Health & Science

New COVID vaccine option being administered through Harris County

The Novavax vaccine is now the fourth vaccine available in the on-going fight against Covid-19.

Lucio Vasquez / Houston Public Media
A woman receives a COVID-19 vaccine at the Acres Homes Multi-Service Center on Feb. 16. 2022.

The latest COVID-19 vaccine has local health officials feeling optimistic that skeptics will roll up their sleeves and get vaccinated with a new option available.

The Novavax vaccine is now the fourth available in the ongoing fight against COVID-19 and Harris County Health Officials announced late last week they've started administering the new option.

Unlike the Pfizer-BioNTech, Moderna and the Johnson and Johnson vaccines, which were the first to be granted approval by the Food and Drug Administration, Novavax does not use messenger RNA, or mRNA, technology.

MRNA technology struck a chord for some Americans at the beginning of the pandemic because it was perceived by those to be unsafe, due to the technology's newness and a misconception that it could alter human DNA. Instead, the Novavax vaccine uses more traditional protein-based vaccine methods.

This is why Dr. David Persse, Chief Medical Officer for the City of Houston, says the Novavax option could help with vaccine hesitancy.

"We are certainly hopeful for people who had concerns about the mRNA vaccines because it was a new technology and were holding off in getting vaccinated will take the Novavax vaccine because it is made using the more traditional methods," Persse said.

Unlike the mRNA and vector vaccines, Yale Medicine reports Novavax is a protein adjuvant. An adjuvant is an ingredient used to strengthen the immune response. Novavax takes a different approach. It contains the spike protein of the coronavirus itself, but formulated as a nano-particle, which cannot cause the disease. When the vaccine is injected, it stimulates the immune system to produce antibodies and T-cell immune responses.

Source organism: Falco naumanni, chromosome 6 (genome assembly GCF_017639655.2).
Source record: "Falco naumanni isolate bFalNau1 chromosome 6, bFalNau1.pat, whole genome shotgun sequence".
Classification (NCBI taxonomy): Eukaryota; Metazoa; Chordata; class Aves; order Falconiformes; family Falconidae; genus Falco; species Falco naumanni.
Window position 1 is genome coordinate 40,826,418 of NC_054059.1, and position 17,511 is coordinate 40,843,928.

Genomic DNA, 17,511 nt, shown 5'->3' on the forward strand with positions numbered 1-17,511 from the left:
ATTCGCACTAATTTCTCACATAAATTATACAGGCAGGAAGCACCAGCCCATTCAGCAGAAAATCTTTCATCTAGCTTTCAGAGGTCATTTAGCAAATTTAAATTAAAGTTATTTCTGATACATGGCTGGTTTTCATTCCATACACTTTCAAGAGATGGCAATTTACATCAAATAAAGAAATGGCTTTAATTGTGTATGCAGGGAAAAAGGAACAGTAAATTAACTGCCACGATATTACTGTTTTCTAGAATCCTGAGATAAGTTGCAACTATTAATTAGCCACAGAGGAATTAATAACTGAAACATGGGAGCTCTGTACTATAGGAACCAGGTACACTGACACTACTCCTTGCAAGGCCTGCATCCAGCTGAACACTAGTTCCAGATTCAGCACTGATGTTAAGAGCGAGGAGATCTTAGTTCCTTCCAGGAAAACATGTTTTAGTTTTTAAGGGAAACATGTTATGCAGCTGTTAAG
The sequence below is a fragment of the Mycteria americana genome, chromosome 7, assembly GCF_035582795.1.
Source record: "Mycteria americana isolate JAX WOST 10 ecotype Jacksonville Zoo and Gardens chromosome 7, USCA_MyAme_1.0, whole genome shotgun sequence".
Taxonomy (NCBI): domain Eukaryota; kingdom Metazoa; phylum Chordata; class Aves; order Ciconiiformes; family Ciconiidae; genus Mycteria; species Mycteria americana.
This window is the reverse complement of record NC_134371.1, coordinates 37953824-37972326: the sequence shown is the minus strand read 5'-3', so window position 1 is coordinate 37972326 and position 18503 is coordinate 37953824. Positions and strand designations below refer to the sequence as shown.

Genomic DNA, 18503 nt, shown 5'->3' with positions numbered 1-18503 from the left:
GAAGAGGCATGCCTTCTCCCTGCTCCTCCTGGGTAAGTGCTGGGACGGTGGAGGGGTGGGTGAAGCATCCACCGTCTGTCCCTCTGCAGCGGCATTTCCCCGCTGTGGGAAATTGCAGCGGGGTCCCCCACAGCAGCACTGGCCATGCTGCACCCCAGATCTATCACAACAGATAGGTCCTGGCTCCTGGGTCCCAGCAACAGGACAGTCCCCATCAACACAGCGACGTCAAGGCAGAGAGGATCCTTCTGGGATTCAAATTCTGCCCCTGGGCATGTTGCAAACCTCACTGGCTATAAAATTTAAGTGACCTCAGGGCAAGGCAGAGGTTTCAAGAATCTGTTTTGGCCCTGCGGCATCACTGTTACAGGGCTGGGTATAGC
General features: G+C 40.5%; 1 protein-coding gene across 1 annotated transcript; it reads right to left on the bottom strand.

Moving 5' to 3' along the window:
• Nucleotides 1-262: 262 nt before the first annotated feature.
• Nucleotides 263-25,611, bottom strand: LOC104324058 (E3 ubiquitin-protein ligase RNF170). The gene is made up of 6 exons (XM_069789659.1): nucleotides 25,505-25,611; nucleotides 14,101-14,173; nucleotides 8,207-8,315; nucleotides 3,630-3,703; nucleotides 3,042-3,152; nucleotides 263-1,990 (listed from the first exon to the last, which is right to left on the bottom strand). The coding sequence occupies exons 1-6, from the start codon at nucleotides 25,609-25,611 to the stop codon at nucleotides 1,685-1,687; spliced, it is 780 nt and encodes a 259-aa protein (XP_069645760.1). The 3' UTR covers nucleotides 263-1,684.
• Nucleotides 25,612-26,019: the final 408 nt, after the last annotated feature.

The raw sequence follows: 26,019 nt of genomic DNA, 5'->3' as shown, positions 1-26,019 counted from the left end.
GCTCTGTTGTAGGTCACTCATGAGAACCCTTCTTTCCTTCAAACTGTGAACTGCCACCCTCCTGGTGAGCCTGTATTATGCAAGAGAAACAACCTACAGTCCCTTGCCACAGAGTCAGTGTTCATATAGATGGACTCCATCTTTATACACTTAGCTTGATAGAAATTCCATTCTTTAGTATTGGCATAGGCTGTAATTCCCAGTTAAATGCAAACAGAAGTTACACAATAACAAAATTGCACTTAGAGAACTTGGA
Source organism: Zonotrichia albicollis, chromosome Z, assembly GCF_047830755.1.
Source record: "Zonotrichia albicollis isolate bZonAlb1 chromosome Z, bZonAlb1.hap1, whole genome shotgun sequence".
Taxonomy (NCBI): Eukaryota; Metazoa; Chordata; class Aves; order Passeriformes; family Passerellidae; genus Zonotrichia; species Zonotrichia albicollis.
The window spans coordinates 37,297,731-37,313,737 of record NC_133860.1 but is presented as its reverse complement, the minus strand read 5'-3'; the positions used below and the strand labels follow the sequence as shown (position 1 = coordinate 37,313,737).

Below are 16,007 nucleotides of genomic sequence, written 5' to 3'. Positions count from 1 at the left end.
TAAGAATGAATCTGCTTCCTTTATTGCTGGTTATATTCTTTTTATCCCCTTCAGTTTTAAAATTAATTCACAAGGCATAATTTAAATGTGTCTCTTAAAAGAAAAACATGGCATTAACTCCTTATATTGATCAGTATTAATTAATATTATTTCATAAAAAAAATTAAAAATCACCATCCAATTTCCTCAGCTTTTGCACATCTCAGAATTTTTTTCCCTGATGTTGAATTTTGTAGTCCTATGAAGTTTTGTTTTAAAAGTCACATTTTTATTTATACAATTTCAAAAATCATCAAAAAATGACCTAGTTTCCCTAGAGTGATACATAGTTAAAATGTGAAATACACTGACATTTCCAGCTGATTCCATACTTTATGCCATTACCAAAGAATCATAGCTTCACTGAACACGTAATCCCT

Using the more traditional vaccine methods is also the reason why Persse says it has taken longer to roll-out.

"Novavax is just now coming available because the traditional methods take so much longer to produce vaccines," he said. "This is for those who were concerned about the new technology, this is perhaps what they were waiting for."

Health officials say the Novavax vaccine was found to be 90% effective against mild, moderate and severe cases of Covid-19 in adults.

The Texas Department of State Health Services website reports there have been close to 47,000 Covid-19 vaccines administered throughout the state but only just over 7 million people are fully vaccinated with at least one booster.

The Novavax vaccine has been authorized for adults 18 and older. It requires two doses three weeks apart.

Subscribe to Today in Houston

Fill out the form below to subscribe our new daily editorial newsletter from the HPM Newsroom.

* required